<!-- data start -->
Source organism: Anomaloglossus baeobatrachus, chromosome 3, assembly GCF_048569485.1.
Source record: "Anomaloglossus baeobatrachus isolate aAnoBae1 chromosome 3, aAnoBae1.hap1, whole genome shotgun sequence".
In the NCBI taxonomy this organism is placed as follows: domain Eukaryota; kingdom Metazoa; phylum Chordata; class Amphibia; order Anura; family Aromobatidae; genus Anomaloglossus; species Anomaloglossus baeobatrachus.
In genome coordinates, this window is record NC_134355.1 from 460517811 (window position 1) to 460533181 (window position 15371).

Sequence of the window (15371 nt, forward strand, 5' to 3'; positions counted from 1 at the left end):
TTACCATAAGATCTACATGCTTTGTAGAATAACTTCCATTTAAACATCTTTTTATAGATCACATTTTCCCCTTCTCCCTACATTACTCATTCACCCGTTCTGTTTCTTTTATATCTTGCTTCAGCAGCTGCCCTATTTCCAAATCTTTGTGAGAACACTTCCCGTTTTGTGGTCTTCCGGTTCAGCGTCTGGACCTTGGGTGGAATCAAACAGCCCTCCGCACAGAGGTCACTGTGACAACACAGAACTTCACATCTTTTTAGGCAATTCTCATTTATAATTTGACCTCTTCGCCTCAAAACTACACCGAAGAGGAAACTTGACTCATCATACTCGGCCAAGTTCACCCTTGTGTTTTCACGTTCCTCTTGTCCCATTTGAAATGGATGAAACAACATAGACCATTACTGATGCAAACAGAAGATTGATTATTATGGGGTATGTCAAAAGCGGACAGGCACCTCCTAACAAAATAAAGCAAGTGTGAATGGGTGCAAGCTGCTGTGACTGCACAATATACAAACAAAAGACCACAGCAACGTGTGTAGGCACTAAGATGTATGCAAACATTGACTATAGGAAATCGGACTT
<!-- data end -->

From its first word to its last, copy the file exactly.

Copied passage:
Source organism: Anomaloglossus baeobatrachus, chromosome 3, assembly GCF_048569485.1.
Source record: "Anomaloglossus baeobatrachus isolate aAnoBae1 chromosome 3, aAnoBae1.hap1, whole genome shotgun sequence".
In the NCBI taxonomy this organism is placed as follows: domain Eukaryota; kingdom Metazoa; phylum Chordata; class Amphibia; order Anura; family Aromobatidae; genus Anomaloglossus; species Anomaloglossus baeobatrachus.
In genome coordinates, this window is record NC_134355.1 from 460517811 (window position 1) to 460533181 (window position 15371).

Sequence of the window (15371 nt, forward strand, 5' to 3'; positions counted from 1 at the left end):
TTACCATAAGATCTACATGCTTTGTAGAATAACTTCCATTTAAACATCTTTTTATAGATCACATTTTCCCCTTCTCCCTACATTACTCATTCACCCGTTCTGTTTCTTTTATATCTTGCTTCAGCAGCTGCCCTATTTCCAAATCTTTGTGAGAACACTTCCCGTTTTGTGGTCTTCCGGTTCAGCGTCTGGACCTTGGGTGGAATCAAACAGCCCTCCGCACAGAGGTCACTGTGACAACACAGAACTTCACATCTTTTTAGGCAATTCTCATTTATAATTTGACCTCTTCGCCTCAAAACTACACCGAAGAGGAAACTTGACTCATCATACTCGGCCAAGTTCACCCTTGTGTTTTCACGTTCCTCTTGTCCCATTTGAAATGGATGAAACAACATAGACCATTACTGATGCAAACAGAAGATTGATTATTATGGGGTATGTCAAAAGCGGACAGGCACCTCCTAACAAAATAAAGCAAGTGTGAATGGGTGCAAGCTGCTGTGACTGCACAATATACAAACAAAAGACCACAGCAACGTGTGTAGGCACTAAGATGTATGCAAACATTGACTATAGGAAATCGGACTT